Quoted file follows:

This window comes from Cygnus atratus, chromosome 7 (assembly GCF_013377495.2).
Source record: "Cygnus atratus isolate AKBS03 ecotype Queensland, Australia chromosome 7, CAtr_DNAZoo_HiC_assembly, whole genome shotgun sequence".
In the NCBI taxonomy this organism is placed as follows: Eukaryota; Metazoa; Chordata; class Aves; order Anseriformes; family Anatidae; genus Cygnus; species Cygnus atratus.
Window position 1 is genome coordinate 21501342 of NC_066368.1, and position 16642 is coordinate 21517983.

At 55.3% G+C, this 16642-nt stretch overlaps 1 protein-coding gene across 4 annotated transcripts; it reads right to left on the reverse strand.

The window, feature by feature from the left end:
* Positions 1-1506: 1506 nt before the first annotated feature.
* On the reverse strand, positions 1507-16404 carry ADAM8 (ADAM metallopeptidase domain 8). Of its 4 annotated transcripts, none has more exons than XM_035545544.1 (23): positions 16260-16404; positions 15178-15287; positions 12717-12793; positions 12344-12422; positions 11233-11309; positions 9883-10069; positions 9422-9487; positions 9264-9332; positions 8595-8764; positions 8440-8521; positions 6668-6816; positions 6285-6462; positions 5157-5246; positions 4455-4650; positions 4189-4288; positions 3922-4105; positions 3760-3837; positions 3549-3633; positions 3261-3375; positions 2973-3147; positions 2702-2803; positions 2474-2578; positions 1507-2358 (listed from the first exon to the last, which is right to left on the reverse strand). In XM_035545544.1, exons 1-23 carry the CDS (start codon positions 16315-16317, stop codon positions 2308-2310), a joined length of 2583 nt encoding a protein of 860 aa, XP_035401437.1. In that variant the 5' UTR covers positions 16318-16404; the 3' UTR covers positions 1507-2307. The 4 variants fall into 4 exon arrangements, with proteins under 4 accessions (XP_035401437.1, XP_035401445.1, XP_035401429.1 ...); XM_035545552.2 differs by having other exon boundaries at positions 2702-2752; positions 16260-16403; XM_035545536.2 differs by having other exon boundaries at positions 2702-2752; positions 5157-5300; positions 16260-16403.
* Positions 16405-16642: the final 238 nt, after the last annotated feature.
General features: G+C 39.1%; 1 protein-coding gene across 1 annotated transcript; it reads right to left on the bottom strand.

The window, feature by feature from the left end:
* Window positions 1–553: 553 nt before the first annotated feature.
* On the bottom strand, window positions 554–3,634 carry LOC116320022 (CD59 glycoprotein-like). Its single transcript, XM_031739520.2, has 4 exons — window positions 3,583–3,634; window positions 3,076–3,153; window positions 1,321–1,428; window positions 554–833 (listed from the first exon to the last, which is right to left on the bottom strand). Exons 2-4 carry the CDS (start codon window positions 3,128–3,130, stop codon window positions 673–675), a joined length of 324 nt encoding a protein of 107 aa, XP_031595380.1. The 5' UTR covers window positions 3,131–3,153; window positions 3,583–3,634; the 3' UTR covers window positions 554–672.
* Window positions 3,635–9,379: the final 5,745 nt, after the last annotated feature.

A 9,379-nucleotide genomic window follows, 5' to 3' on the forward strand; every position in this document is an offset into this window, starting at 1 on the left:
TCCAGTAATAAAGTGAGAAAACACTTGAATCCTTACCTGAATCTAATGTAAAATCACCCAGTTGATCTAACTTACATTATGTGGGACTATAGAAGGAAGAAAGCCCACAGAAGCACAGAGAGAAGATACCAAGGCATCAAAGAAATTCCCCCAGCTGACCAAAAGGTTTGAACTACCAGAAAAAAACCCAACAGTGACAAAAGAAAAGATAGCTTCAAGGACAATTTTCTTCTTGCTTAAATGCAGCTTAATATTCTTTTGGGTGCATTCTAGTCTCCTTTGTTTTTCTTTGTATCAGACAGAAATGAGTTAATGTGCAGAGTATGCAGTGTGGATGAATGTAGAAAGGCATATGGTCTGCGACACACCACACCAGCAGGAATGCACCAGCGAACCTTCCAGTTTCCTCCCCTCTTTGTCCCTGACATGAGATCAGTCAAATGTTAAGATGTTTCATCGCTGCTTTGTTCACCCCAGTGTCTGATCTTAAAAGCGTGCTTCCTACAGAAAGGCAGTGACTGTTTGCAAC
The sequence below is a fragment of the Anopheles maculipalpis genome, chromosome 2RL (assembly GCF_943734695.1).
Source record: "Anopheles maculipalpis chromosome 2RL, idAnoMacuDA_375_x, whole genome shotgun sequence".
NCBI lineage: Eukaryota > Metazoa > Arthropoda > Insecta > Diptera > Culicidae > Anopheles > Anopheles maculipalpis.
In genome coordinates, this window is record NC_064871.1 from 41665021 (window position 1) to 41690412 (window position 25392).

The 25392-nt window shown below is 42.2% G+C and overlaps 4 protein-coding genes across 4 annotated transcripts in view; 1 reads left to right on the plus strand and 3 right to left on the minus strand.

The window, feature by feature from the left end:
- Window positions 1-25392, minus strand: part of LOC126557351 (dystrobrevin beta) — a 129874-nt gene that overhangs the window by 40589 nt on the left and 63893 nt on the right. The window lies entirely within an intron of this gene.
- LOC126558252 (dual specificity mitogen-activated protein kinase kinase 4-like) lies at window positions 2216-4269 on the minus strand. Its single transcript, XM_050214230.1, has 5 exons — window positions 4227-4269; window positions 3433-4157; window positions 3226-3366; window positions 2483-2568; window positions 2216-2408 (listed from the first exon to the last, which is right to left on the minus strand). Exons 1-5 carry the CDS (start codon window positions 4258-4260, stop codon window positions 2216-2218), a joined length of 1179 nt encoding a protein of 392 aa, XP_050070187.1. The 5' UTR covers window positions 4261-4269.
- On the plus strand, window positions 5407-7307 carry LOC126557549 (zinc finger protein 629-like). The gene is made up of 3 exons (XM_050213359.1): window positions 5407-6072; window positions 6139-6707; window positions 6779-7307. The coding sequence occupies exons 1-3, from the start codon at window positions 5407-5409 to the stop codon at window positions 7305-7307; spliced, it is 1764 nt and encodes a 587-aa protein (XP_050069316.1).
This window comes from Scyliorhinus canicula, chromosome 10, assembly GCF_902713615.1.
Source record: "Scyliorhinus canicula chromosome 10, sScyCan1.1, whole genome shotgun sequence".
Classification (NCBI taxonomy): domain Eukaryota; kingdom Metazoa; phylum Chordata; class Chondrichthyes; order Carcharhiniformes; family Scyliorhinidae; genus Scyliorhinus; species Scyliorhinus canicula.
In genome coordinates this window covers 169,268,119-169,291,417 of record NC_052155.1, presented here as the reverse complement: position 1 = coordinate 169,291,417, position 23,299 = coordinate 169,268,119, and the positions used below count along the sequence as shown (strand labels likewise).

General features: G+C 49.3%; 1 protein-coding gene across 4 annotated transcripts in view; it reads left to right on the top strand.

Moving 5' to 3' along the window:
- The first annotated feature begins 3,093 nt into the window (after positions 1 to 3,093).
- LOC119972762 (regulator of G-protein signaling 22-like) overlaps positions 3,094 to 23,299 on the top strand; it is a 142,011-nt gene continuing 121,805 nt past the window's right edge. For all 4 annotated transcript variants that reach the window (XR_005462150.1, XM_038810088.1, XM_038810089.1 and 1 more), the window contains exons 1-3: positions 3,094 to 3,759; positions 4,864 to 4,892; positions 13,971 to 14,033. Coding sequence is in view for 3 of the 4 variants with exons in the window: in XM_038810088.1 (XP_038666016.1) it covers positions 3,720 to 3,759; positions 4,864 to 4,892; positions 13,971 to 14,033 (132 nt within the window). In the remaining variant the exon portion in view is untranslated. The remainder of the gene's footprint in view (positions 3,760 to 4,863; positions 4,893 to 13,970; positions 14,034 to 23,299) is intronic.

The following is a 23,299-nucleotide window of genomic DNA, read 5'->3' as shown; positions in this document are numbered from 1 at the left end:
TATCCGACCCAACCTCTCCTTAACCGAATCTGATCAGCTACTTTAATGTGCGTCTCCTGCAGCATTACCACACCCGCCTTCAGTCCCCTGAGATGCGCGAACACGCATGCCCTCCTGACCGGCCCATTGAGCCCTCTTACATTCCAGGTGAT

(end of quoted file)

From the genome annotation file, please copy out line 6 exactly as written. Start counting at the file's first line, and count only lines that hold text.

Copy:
The window, feature by feature from the left end: